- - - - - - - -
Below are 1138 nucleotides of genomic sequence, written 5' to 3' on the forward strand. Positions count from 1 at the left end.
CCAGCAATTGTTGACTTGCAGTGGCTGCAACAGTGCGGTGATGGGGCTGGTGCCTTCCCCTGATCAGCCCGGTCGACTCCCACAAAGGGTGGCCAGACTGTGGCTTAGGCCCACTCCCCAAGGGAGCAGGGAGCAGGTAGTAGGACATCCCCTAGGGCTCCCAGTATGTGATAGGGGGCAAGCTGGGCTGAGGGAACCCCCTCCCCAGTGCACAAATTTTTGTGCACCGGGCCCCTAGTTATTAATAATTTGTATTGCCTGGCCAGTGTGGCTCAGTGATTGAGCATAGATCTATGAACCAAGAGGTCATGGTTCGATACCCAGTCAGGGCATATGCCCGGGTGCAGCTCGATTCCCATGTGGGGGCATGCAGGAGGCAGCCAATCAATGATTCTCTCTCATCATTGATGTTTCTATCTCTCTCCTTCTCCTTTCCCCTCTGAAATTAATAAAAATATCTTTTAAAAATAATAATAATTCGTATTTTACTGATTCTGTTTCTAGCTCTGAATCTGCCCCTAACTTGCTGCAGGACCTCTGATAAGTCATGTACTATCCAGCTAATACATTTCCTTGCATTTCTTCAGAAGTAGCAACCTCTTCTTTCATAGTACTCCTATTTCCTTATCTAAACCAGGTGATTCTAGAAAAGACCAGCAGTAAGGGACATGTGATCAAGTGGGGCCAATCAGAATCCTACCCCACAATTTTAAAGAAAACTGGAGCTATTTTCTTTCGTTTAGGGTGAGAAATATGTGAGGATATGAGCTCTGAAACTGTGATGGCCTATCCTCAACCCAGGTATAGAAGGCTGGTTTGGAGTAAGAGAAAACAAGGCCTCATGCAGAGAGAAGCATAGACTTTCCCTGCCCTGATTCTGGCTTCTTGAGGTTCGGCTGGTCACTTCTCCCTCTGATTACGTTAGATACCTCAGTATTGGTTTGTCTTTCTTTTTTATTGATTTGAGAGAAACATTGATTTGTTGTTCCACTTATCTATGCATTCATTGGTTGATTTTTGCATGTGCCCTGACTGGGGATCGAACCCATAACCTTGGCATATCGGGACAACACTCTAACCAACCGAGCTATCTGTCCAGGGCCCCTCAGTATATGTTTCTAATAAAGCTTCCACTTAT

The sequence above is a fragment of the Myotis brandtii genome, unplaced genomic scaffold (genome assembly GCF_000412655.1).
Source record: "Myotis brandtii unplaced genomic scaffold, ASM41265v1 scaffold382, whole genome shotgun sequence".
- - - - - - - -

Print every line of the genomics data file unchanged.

Below are 1138 nucleotides of genomic sequence, written 5' to 3' on the forward strand. Positions count from 1 at the left end.
CCAGCAATTGTTGACTTGCAGTGGCTGCAACAGTGCGGTGATGGGGCTGGTGCCTTCCCCTGATCAGCCCGGTCGACTCCCACAAAGGGTGGCCAGACTGTGGCTTAGGCCCACTCCCCAAGGGAGCAGGGAGCAGGTAGTAGGACATCCCCTAGGGCTCCCAGTATGTGATAGGGGGCAAGCTGGGCTGAGGGAACCCCCTCCCCAGTGCACAAATTTTTGTGCACCGGGCCCCTAGTTATTAATAATTTGTATTGCCTGGCCAGTGTGGCTCAGTGATTGAGCATAGATCTATGAACCAAGAGGTCATGGTTCGATACCCAGTCAGGGCATATGCCCGGGTGCAGCTCGATTCCCATGTGGGGGCATGCAGGAGGCAGCCAATCAATGATTCTCTCTCATCATTGATGTTTCTATCTCTCTCCTTCTCCTTTCCCCTCTGAAATTAATAAAAATATCTTTTAAAAATAATAATAATTCGTATTTTACTGATTCTGTTTCTAGCTCTGAATCTGCCCCTAACTTGCTGCAGGACCTCTGATAAGTCATGTACTATCCAGCTAATACATTTCCTTGCATTTCTTCAGAAGTAGCAACCTCTTCTTTCATAGTACTCCTATTTCCTTATCTAAACCAGGTGATTCTAGAAAAGACCAGCAGTAAGGGACATGTGATCAAGTGGGGCCAATCAGAATCCTACCCCACAATTTTAAAGAAAACTGGAGCTATTTTCTTTCGTTTAGGGTGAGAAATATGTGAGGATATGAGCTCTGAAACTGTGATGGCCTATCCTCAACCCAGGTATAGAAGGCTGGTTTGGAGTAAGAGAAAACAAGGCCTCATGCAGAGAGAAGCATAGACTTTCCCTGCCCTGATTCTGGCTTCTTGAGGTTCGGCTGGTCACTTCTCCCTCTGATTACGTTAGATACCTCAGTATTGGTTTGTCTTTCTTTTTTATTGATTTGAGAGAAACATTGATTTGTTGTTCCACTTATCTATGCATTCATTGGTTGATTTTTGCATGTGCCCTGACTGGGGATCGAACCCATAACCTTGGCATATCGGGACAACACTCTAACCAACCGAGCTATCTGTCCAGGGCCCCTCAGTATATGTTTCTAATAAAGCTTCCACTTAT

The sequence above is a fragment of the Myotis brandtii genome, unplaced genomic scaffold (genome assembly GCF_000412655.1).
Source record: "Myotis brandtii unplaced genomic scaffold, ASM41265v1 scaffold382, whole genome shotgun sequence".